“1958: In the basement laboratory of an Ohio hospital, a cardiologist accidentally injects a large amount of dye into the small vessels of a patient’s heart during a routine imaging test. To the doctor’s great surprise — and relief — the dye doesn’t send the heart into a fatal spasm, and this happy accident marks the birth of modern cardiac imaging,” reports Wired. Apparently before F. Mason Sones Jr made his error it was believed that the injection of dye into the arteries would result in death from ventricular fibrillation. Sones’ mistake led to a breakthrough in cardiac imaging but the event itself threw Sones and all the surrounding medical staff into a panic, crying “We’ve killed him” and preparing to open him up to massage his heart. “Cardiac imaging is thought to have saved the lives of countless heart patients during the last 50 years. Perhaps most of those saved owe their lives to a serendipitous medical error in 1958.”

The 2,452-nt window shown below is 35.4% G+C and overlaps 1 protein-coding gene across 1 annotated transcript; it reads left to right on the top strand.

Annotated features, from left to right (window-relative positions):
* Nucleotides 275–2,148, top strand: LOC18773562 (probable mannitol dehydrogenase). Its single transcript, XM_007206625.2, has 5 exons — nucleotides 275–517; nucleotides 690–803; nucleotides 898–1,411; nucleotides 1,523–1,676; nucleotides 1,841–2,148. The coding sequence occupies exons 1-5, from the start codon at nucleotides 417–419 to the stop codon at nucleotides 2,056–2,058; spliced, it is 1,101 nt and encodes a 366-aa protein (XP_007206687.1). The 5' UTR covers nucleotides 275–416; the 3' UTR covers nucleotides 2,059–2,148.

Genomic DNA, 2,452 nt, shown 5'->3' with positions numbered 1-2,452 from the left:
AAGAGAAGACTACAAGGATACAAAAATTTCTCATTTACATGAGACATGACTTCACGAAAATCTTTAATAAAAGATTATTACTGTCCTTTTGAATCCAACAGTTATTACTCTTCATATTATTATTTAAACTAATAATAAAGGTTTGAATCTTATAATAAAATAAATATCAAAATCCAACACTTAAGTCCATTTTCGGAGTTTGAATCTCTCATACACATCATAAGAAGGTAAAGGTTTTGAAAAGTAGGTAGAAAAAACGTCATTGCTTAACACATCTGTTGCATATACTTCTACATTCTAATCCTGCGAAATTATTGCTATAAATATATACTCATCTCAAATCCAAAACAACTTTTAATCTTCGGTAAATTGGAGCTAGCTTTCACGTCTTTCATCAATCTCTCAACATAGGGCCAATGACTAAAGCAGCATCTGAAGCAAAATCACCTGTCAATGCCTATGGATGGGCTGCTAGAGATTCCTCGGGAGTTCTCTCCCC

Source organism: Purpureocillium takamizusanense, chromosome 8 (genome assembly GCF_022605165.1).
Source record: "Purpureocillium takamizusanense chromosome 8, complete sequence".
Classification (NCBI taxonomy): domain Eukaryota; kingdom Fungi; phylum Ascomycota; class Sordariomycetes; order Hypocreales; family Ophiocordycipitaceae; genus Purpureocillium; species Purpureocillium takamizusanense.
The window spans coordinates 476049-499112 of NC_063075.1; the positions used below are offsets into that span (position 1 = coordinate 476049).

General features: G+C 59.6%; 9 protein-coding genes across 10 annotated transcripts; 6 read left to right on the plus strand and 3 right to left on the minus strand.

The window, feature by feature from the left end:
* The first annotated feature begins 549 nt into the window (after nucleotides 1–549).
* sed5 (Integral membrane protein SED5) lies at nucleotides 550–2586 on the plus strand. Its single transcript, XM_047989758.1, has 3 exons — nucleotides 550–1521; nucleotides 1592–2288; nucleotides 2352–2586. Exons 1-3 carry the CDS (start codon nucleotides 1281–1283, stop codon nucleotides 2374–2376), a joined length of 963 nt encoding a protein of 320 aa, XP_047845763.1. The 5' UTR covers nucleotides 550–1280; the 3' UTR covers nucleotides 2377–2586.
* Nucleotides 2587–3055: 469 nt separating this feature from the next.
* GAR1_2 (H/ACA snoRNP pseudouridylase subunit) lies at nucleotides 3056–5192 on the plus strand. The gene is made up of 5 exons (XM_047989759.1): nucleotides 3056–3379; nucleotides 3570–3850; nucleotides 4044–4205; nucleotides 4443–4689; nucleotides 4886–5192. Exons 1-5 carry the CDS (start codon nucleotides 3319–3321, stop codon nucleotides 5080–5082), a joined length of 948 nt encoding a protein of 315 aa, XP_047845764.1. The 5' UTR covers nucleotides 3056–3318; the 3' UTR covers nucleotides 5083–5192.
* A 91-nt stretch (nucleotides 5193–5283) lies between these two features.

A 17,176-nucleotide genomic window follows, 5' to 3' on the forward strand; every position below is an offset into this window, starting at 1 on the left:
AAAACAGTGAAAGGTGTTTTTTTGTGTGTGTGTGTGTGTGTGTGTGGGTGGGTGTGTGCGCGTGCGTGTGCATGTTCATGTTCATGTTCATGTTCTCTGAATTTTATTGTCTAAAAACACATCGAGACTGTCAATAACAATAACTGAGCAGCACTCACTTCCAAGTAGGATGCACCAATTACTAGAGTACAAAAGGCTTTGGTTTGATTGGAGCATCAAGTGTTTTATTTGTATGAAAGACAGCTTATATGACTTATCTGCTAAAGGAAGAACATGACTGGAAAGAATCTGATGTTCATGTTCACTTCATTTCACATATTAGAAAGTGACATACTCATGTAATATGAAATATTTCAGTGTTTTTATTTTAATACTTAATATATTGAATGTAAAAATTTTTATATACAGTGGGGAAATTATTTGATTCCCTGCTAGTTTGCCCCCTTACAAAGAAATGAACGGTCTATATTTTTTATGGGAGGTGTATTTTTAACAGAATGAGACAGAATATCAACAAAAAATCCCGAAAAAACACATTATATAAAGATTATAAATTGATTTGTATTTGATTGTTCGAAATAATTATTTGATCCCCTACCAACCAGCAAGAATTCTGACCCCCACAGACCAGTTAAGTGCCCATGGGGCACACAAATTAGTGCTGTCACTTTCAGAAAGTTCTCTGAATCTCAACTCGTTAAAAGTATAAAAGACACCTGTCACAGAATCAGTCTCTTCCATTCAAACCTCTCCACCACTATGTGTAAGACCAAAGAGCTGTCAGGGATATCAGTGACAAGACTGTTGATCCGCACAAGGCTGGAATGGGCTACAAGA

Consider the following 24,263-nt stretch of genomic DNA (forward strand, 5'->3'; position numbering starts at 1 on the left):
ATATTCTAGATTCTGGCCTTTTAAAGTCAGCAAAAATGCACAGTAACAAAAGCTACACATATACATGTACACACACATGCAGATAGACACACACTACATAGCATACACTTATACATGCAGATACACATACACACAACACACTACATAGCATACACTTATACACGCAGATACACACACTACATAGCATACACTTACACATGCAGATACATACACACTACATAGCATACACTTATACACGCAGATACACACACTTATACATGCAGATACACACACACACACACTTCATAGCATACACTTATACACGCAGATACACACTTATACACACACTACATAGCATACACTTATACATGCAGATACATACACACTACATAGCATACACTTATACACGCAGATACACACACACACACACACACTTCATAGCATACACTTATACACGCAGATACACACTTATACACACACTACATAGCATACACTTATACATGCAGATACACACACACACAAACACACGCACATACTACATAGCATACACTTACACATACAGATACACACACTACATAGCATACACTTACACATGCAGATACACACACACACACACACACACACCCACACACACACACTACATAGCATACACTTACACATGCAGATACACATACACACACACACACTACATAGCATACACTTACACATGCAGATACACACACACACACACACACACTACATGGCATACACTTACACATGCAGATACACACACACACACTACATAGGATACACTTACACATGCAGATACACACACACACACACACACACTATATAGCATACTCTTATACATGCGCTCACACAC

Short-hop regional flights could be running on batteries in a few years.
The artifacts were often made from found objects – an Ivory dish-soap bottle transformed into an earthenware figure.
On New Year’s Eve 1899, the captain of this Pacific steamliner sailed into history. Or did he?